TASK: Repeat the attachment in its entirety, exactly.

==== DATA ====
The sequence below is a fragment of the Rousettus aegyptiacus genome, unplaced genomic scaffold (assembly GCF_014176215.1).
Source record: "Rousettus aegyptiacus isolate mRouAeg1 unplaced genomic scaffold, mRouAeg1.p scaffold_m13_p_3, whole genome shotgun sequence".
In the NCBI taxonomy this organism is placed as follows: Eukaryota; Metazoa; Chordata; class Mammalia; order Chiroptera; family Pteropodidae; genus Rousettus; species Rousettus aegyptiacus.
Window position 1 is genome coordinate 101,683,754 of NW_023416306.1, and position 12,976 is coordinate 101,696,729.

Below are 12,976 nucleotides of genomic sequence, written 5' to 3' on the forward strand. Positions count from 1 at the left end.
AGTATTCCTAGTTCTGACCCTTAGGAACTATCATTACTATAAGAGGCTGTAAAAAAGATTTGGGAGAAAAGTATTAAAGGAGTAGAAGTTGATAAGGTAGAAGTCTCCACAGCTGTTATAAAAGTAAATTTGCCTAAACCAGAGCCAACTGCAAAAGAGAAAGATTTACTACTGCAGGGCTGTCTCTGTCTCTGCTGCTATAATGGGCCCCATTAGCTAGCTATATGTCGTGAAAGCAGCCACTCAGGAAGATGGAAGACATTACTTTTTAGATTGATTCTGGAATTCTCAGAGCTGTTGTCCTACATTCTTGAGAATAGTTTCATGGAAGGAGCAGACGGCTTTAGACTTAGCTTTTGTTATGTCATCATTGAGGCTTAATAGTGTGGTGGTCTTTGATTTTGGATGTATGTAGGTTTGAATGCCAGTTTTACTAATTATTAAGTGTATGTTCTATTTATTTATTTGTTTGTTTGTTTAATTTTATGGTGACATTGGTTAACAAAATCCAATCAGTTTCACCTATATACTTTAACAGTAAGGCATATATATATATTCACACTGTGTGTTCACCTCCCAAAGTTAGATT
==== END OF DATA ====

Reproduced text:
The sequence below is a fragment of the Rousettus aegyptiacus genome, unplaced genomic scaffold (assembly GCF_014176215.1).
Source record: "Rousettus aegyptiacus isolate mRouAeg1 unplaced genomic scaffold, mRouAeg1.p scaffold_m13_p_3, whole genome shotgun sequence".
In the NCBI taxonomy this organism is placed as follows: Eukaryota; Metazoa; Chordata; class Mammalia; order Chiroptera; family Pteropodidae; genus Rousettus; species Rousettus aegyptiacus.
Window position 1 is genome coordinate 101,683,754 of NW_023416306.1, and position 12,976 is coordinate 101,696,729.

Below are 12,976 nucleotides of genomic sequence, written 5' to 3' on the forward strand. Positions count from 1 at the left end.
AGTATTCCTAGTTCTGACCCTTAGGAACTATCATTACTATAAGAGGCTGTAAAAAAGATTTGGGAGAAAAGTATTAAAGGAGTAGAAGTTGATAAGGTAGAAGTCTCCACAGCTGTTATAAAAGTAAATTTGCCTAAACCAGAGCCAACTGCAAAAGAGAAAGATTTACTACTGCAGGGCTGTCTCTGTCTCTGCTGCTATAATGGGCCCCATTAGCTAGCTATATGTCGTGAAAGCAGCCACTCAGGAAGATGGAAGACATTACTTTTTAGATTGATTCTGGAATTCTCAGAGCTGTTGTCCTACATTCTTGAGAATAGTTTCATGGAAGGAGCAGACGGCTTTAGACTTAGCTTTTGTTATGTCATCATTGAGGCTTAATAGTGTGGTGGTCTTTGATTTTGGATGTATGTAGGTTTGAATGCCAGTTTTACTAATTATTAAGTGTATGTTCTATTTATTTATTTGTTTGTTTGTTTAATTTTATGGTGACATTGGTTAACAAAATCCAATCAGTTTCACCTATATACTTTAACAGTAAGGCATATATATATATTCACACTGTGTGTTCACCTCCCAAAGTTAGATT